Christians gathering for their annual feverish shindig at the isolated outpost of Christendom, Easter Island, are up-in-arms over the radical views on Christianity, of one of its own disciples.
Red de Ville, of Texas, has caused outrage amongst religious leaders by pointing out that the traditionally accepted version of the events surrounding Jesus' death is inaccurate.
The Bible (a big, fat Courtroom book often found in the drawers of bedside tables in hotels) holds that the Son of God was crucified on Good Friday, but then resurrected the following Monday.
Mr de Ville, an amateur archaeologist, claims to have undertaken extensive excavations on the south side of Easter Island, and discovered "many bones" alongside bits of coloured silver foil wrapping paper.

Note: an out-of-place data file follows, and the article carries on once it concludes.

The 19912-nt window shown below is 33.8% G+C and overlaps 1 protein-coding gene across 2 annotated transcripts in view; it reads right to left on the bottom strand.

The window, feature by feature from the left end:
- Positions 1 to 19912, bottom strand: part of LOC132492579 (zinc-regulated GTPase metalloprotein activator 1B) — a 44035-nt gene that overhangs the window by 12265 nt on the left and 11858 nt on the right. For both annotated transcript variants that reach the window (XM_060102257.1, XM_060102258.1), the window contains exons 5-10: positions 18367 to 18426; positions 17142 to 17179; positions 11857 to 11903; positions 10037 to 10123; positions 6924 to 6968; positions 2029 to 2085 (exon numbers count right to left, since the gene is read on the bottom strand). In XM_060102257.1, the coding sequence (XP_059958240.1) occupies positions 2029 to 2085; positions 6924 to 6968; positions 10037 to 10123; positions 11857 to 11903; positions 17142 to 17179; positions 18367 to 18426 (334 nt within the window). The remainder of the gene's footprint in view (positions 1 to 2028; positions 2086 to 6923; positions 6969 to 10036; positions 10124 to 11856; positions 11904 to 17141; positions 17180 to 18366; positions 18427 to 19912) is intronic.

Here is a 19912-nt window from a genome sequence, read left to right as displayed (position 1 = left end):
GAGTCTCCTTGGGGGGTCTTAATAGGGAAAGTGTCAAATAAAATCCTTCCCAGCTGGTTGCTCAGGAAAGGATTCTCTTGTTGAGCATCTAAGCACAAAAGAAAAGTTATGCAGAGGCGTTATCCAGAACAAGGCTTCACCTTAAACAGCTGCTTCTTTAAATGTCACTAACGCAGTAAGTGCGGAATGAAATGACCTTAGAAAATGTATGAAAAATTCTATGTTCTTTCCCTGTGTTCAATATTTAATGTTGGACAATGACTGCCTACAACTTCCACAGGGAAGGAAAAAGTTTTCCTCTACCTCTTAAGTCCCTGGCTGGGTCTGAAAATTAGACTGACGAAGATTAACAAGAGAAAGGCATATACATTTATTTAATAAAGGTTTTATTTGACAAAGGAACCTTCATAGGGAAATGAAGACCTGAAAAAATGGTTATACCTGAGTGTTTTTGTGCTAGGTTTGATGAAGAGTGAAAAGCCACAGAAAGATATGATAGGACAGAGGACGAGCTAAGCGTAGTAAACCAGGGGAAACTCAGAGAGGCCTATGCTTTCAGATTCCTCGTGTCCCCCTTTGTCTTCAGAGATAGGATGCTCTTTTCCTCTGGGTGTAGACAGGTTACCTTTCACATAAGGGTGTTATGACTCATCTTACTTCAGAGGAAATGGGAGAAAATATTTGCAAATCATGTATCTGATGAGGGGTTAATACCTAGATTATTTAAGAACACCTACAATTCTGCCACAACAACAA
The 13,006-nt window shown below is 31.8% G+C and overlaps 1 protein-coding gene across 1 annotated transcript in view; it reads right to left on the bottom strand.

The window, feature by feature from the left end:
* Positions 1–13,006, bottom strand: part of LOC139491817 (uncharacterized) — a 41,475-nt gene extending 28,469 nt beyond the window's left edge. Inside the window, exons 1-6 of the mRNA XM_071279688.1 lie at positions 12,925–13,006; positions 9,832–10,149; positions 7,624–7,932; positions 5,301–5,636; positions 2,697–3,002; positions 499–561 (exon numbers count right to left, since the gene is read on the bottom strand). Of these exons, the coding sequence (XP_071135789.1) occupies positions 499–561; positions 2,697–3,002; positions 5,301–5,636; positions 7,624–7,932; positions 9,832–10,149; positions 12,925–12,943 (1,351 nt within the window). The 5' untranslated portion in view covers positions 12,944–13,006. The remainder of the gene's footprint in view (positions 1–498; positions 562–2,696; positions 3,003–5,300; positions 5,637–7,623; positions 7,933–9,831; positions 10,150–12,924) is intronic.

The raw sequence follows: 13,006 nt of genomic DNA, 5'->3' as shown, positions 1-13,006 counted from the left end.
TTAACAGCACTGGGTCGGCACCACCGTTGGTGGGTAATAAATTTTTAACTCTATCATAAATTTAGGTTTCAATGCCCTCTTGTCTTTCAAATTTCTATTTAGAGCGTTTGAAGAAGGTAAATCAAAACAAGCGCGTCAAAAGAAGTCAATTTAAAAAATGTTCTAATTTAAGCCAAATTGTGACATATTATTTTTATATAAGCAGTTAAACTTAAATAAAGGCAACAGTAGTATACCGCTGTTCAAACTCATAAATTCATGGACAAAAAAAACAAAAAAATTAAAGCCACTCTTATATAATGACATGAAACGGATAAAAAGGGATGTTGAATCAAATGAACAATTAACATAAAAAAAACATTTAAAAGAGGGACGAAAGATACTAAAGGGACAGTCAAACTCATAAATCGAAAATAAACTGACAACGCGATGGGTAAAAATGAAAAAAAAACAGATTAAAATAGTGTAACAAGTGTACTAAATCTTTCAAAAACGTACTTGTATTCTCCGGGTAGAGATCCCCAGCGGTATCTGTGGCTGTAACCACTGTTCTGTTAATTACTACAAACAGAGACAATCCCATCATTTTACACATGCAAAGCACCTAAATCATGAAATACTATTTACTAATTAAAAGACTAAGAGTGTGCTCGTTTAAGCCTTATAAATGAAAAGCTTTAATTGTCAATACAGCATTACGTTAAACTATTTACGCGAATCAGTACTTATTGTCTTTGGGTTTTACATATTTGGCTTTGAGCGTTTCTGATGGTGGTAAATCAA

This, he says, is conclusive proof that Jesus met his tragic and untimely death after choking on an Easter Egg.
This is also how Easter Island came to be known as it is.
With regard to the 'resurrection', says de Ville, a mere matter of grammatical inaccuracy has rendered the Bible version as "muddled".
Rather than 'resurrection', he suggests, Jesus may have undergone 'regurgitation' of the Egg, or, if an alcoholic state were partly the cause of his collapse, 'resuscitation' may have been offered by less-drunk pals.
Church leaders have branded de Ville's views as "devilish", and say that only a madman could be responsible.
One God-botherer on the island, Chastity Simpleton, 12, said:
"He's gowen strayt t' Hay-ell!"